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Glossary of Terms

Canopy

A continuation of the roof structure, commonly to the front of a garden building, where the extent of the roof overhang is greater than the minimum necessary. A canopy is often seen and used in tandem with a verandah below.

Acacia
Acrylic, polyacrylate
Aggregate
Aluminium Frame
Baluster
Shed Canapy
Decking Board
Shed Facias
Gable end
Hot dipped metal
Textilene
Ventilation
Waney Edge

Acacia

A practical, quality hardwood used to construct selected models within the furniture range Shedstore offer. Acacia trees are typically grown in the Southern Hemisphere, African and South American countries are the main producers.

Acrylic

A composition name often used in the garden building sector for clear plastic glazing sheets for windows. Perspex or Styrene are similar references. Acrylic is a synthetic material made from a polymer. Ideal as a safety glazing.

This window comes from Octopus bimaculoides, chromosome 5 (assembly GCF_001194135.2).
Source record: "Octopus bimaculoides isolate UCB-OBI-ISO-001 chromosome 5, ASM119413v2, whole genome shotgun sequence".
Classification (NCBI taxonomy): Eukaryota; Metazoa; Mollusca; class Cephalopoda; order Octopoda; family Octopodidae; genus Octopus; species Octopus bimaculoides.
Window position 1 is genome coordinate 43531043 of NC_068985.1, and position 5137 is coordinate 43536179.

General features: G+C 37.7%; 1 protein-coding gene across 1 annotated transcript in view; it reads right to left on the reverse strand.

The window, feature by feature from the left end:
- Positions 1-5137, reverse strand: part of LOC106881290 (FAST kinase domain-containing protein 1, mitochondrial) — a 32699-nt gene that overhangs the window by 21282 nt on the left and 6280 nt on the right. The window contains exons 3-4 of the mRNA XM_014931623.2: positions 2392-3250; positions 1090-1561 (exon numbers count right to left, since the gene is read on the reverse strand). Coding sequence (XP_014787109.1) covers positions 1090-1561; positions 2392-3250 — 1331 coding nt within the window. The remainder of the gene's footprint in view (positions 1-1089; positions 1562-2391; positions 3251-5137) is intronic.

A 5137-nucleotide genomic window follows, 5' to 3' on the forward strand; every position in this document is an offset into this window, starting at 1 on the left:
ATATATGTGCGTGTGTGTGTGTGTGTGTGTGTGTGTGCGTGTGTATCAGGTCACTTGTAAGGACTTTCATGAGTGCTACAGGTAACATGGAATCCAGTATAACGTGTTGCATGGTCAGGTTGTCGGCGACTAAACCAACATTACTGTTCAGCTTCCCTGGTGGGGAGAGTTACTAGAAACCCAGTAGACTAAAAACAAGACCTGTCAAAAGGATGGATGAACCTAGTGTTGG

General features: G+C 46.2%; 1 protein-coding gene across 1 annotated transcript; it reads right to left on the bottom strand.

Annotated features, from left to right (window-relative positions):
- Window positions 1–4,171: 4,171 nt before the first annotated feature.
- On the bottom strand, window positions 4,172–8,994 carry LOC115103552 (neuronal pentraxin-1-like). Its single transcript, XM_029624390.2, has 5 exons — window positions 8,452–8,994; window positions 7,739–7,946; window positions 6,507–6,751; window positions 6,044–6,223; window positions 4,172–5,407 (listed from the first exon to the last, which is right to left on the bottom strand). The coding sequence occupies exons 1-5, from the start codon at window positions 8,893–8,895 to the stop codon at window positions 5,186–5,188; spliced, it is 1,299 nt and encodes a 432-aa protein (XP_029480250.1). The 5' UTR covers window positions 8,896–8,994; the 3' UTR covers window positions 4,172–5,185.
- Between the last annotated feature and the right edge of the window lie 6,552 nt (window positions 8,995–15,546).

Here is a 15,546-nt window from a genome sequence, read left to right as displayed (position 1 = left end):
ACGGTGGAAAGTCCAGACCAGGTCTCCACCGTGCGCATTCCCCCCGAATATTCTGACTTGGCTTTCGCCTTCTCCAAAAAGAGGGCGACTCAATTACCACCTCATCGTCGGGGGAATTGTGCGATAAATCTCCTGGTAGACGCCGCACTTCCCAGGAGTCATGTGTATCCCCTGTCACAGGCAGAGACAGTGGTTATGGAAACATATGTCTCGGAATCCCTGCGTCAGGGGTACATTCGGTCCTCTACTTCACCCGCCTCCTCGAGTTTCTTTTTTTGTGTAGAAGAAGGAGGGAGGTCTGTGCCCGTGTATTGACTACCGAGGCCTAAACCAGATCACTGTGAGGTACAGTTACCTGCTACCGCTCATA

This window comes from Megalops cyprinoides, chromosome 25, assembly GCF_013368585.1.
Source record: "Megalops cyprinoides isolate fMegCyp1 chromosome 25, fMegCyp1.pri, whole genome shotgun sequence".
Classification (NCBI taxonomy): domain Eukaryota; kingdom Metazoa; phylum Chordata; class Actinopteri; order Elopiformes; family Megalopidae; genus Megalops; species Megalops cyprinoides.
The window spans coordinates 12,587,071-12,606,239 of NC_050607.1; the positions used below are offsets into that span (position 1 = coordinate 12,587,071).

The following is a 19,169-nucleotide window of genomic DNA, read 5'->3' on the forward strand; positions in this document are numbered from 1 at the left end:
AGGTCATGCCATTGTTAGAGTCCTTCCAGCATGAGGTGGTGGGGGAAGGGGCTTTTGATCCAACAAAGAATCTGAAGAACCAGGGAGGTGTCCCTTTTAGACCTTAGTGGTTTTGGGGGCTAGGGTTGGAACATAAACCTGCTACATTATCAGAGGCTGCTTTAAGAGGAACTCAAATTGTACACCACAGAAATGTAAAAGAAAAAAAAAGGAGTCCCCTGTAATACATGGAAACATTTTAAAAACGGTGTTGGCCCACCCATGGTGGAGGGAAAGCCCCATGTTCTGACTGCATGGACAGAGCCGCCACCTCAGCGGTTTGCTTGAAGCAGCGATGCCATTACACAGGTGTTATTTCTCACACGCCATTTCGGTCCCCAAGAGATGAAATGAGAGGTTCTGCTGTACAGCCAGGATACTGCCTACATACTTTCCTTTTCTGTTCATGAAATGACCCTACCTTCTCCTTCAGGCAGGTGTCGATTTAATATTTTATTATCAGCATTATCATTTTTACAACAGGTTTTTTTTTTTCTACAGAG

Aggregate

A granular crushed stone or water-worn gravel material, supplied in a loose or bagged form. Ideal for use as a decorative stone for pathways, patios, weed-suppression and in some cases driveways.

Aluminium

Aluminium in its metallic sheet form is a silver, lightweight yet durable metal, commonly used for the framing of greenhouses within our industry. Aluminium is used for external construction due to its ability to resist corrosion.

Baluster/Balustrade

Also known as balustrades, balusters in their true form are shaped vertical members extending from floor level to a handrail or lintel. Used more loosely for garden buildings, it defines any vertical member (straight or shaped) used within verandah railings for example.

Deckboard

Commonly of a standard timber board construction, but can also be found formed from recycled materials. Used to create the surface of a decked area. Top surface is usually shaped, notched or lined to provide grip under foot.

Eaves

For the purposes of garden buildings and the data given, the eaves are the point where the walls meet the fall of the roof. The eaves measurements Shedstore list are thus the vertical height to the junction of the roof and walls.

Ventilation

Vents placed on product to allow air to enter and flow through the building.

Waney-Edge

Overlapping boards sliced straight from the tree.

Pent roof

Pent Roof